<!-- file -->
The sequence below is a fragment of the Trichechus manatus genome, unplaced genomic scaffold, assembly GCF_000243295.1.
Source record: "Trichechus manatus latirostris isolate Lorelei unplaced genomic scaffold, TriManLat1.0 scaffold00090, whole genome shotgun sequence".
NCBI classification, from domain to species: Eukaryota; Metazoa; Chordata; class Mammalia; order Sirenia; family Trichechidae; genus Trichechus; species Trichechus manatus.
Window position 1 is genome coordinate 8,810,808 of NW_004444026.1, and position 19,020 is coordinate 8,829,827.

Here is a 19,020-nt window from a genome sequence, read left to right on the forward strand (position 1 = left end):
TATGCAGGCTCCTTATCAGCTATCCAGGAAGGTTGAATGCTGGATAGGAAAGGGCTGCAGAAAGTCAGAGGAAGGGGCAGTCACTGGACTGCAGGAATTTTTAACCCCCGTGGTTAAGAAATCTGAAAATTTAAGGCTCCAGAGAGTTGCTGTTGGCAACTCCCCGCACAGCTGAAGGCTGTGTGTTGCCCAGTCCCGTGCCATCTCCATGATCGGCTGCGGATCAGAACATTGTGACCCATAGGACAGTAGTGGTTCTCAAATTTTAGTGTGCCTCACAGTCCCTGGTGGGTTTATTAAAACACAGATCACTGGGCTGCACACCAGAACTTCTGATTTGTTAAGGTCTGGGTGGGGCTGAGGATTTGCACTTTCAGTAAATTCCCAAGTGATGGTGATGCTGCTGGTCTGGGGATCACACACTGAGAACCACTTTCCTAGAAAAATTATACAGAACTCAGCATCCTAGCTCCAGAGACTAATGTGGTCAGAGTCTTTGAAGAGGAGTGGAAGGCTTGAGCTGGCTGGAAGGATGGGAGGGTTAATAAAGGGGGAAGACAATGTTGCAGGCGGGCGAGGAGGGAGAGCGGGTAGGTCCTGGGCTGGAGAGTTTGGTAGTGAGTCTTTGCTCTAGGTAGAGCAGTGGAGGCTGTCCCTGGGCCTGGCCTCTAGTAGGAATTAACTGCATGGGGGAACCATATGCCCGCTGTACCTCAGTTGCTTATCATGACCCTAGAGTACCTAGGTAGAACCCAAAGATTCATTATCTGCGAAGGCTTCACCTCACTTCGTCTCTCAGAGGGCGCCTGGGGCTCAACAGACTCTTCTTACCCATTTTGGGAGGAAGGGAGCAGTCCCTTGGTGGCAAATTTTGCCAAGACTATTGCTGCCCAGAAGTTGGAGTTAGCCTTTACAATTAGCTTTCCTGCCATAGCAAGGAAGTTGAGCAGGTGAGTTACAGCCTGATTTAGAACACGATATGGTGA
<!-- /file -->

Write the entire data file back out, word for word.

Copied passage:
The sequence below is a fragment of the Trichechus manatus genome, unplaced genomic scaffold, assembly GCF_000243295.1.
Source record: "Trichechus manatus latirostris isolate Lorelei unplaced genomic scaffold, TriManLat1.0 scaffold00090, whole genome shotgun sequence".
NCBI classification, from domain to species: Eukaryota; Metazoa; Chordata; class Mammalia; order Sirenia; family Trichechidae; genus Trichechus; species Trichechus manatus.
Window position 1 is genome coordinate 8,810,808 of NW_004444026.1, and position 19,020 is coordinate 8,829,827.

Here is a 19,020-nt window from a genome sequence, read left to right on the forward strand (position 1 = left end):
TATGCAGGCTCCTTATCAGCTATCCAGGAAGGTTGAATGCTGGATAGGAAAGGGCTGCAGAAAGTCAGAGGAAGGGGCAGTCACTGGACTGCAGGAATTTTTAACCCCCGTGGTTAAGAAATCTGAAAATTTAAGGCTCCAGAGAGTTGCTGTTGGCAACTCCCCGCACAGCTGAAGGCTGTGTGTTGCCCAGTCCCGTGCCATCTCCATGATCGGCTGCGGATCAGAACATTGTGACCCATAGGACAGTAGTGGTTCTCAAATTTTAGTGTGCCTCACAGTCCCTGGTGGGTTTATTAAAACACAGATCACTGGGCTGCACACCAGAACTTCTGATTTGTTAAGGTCTGGGTGGGGCTGAGGATTTGCACTTTCAGTAAATTCCCAAGTGATGGTGATGCTGCTGGTCTGGGGATCACACACTGAGAACCACTTTCCTAGAAAAATTATACAGAACTCAGCATCCTAGCTCCAGAGACTAATGTGGTCAGAGTCTTTGAAGAGGAGTGGAAGGCTTGAGCTGGCTGGAAGGATGGGAGGGTTAATAAAGGGGGAAGACAATGTTGCAGGCGGGCGAGGAGGGAGAGCGGGTAGGTCCTGGGCTGGAGAGTTTGGTAGTGAGTCTTTGCTCTAGGTAGAGCAGTGGAGGCTGTCCCTGGGCCTGGCCTCTAGTAGGAATTAACTGCATGGGGGAACCATATGCCCGCTGTACCTCAGTTGCTTATCATGACCCTAGAGTACCTAGGTAGAACCCAAAGATTCATTATCTGCGAAGGCTTCACCTCACTTCGTCTCTCAGAGGGCGCCTGGGGCTCAACAGACTCTTCTTACCCATTTTGGGAGGAAGGGAGCAGTCCCTTGGTGGCAAATTTTGCCAAGACTATTGCTGCCCAGAAGTTGGAGTTAGCCTTTACAATTAGCTTTCCTGCCATAGCAAGGAAGTTGAGCAGGTGAGTTACAGCCTGATTTAGAACACGATATGGTGA